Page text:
Tuesday, October 23, 2007

IPA Verses APA

Latter this week Regional Wines and Spirits will be holding their monthly beer tastings with this months series being on the theme of India Pale Ale contrasted with American Pale Ales. I thought I would get into the spirit of things and do a little comparison myself.

On a sun drenched evening earlier this week I sat down on my deck with 3 IPAs, a lamb madras and a palak paneer from the new Indian takeaway up the valley. On another evening I cranked Tom Petty and Johnny Cash on the stereo and tasted my way through 3 American or American style Pale Ales.

Ladies and Gentlemen in the Red corner wearing stars and stripes with an eagle on the shoulder and a menacing look in there eyes we have Epic Pale Ale, Emerson APA and Anchor Liberty, in the blue corner wearing the Union Jack with a cricket bat in their hands and a Leicester City FC scarf around the shoulder we have Deuchars IPA (wearing a Union Jack!!? The Scots will hate that) Goose Island IPA and Burton Bridge Empire Ale. A good clean fight…

Caledonian Deuchars IPA 4.4%ABV

We start with a modern day UK IPA low in strength and not as heavily hopped as one might imagine an IPA should be but as Ron Pattinson has so challengingly shown its hypocritical to refuse to accept a low strength IPA yet embrace a low strength Mild.

Pours a reassuring pale hue with a thick white head that climbs out of the glass. Aroma features heathery hops a touch of fresh red apple, and a touch of barley sugar. On the palate there is a dry barley sugar note, loads of heathery hop flavour and a chewy mouth feel all leading to a smooth bitterness.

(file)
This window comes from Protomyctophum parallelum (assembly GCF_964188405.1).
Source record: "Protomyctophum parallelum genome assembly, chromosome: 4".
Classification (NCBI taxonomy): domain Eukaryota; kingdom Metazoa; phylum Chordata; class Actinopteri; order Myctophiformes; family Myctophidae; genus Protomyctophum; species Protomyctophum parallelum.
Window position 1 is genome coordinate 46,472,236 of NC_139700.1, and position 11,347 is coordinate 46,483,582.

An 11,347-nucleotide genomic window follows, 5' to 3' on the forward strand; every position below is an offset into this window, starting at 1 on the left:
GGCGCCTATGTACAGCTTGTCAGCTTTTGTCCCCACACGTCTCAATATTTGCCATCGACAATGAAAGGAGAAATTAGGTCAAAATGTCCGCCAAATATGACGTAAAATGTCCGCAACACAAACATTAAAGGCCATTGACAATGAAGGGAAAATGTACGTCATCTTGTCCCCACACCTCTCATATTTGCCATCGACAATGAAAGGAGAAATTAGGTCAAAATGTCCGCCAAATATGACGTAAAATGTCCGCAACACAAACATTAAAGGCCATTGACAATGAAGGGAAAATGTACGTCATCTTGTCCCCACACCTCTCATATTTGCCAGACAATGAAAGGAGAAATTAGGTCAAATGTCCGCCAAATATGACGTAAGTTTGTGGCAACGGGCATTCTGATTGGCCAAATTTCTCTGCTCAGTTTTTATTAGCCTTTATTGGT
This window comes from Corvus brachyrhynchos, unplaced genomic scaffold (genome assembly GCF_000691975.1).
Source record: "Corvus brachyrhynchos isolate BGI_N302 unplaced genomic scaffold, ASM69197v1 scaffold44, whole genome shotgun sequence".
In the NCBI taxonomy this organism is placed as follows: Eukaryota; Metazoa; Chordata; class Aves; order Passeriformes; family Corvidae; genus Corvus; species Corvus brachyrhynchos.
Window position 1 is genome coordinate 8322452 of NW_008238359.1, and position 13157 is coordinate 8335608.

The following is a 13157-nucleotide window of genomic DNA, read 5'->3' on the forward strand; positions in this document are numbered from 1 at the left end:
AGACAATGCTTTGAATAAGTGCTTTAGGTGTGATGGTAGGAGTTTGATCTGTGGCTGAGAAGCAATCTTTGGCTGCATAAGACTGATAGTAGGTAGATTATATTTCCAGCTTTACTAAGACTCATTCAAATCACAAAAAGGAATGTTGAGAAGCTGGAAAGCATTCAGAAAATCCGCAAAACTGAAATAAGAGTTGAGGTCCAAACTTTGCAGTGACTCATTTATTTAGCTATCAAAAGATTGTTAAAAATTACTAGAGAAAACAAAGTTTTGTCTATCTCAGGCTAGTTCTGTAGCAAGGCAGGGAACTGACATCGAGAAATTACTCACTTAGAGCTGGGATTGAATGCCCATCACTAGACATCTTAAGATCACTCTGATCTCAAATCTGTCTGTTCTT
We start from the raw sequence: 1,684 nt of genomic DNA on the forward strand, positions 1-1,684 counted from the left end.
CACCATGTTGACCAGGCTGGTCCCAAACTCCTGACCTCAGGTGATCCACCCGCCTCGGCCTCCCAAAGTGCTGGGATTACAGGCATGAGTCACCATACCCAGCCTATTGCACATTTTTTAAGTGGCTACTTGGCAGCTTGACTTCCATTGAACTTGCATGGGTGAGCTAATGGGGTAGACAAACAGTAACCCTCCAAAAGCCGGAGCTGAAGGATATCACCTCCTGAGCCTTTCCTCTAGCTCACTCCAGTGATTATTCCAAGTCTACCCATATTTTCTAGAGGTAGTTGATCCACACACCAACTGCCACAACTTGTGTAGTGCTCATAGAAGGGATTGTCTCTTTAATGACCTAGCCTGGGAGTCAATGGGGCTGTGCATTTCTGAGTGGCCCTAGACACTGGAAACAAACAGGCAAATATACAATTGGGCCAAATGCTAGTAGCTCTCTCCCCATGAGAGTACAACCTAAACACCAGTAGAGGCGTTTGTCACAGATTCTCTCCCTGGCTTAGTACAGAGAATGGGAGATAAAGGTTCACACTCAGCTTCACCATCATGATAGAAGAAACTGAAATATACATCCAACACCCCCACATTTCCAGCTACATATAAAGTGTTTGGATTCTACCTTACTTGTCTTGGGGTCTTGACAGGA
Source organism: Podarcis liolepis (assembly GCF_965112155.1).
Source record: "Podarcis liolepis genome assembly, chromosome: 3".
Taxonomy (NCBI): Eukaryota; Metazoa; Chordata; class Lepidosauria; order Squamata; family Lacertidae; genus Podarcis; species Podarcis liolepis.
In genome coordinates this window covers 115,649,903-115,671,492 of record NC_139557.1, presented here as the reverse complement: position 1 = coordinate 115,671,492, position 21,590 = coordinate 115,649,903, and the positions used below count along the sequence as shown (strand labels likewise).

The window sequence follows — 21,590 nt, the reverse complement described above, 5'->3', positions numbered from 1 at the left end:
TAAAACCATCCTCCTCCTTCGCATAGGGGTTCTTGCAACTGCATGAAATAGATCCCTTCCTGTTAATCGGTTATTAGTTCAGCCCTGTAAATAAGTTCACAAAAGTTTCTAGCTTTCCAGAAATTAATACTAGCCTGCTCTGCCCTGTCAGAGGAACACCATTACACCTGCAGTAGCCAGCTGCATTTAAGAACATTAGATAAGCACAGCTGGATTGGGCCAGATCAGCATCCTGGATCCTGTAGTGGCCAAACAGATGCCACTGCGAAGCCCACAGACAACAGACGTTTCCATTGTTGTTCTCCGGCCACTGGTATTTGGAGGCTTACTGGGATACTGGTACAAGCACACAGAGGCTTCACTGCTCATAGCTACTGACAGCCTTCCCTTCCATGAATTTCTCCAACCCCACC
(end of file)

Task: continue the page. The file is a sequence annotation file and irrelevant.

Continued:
Epic Pale Ale 5.4%ABV

The first APA up and it’s the star of recent NZ beer history. Full of American hops and finding its way into chillers that have never seen a craft beer in there lives its big its brash and you’ll never again be hopless.

Pours a pale gold with a sustained white head. Aroma features a complex mix of lychees, a touch of gooseberry, an un defined tropical fruit note, tropic Just Juice? . On the palate there is lots of tropical fruit, a slight salty note, some sweet malt a slightly hollow finish that seems to be neither bitter nor sweet. Fantastic aroma, a little unbalanced on the palate.

Goose Island IPA 5.9%ABV

A classic American IPA that is well known for its resinous hop weight.

Pours a mid gold with a billowing thick white head. Aroma features big bold raw hop aroma, slightly dusty earthy hopsack note. On the palate there is biscuity sweet malt, tangy grapfruit and a smooth ballanced finish. Im sure I remeber this as being more bitter in the past.

Emerson’s APA 2006 vintage 6%ABV

Here I have cheated and offered up an archive tasting note on last years Emerson’s APA vintage.

Balance is the catch cry for the 2006 version. Outstanding fruity citric grapefruit with some lychee aromas jump out of the glass while on the palate citric hop flavour and luscious complex malt vie perfectly.

Burton Bridge Empire Ale 7.5% ABV

A historical IPA recipe from a micro brewer in Burton very interesting beer, not nearly as fragrant as modern interpretations.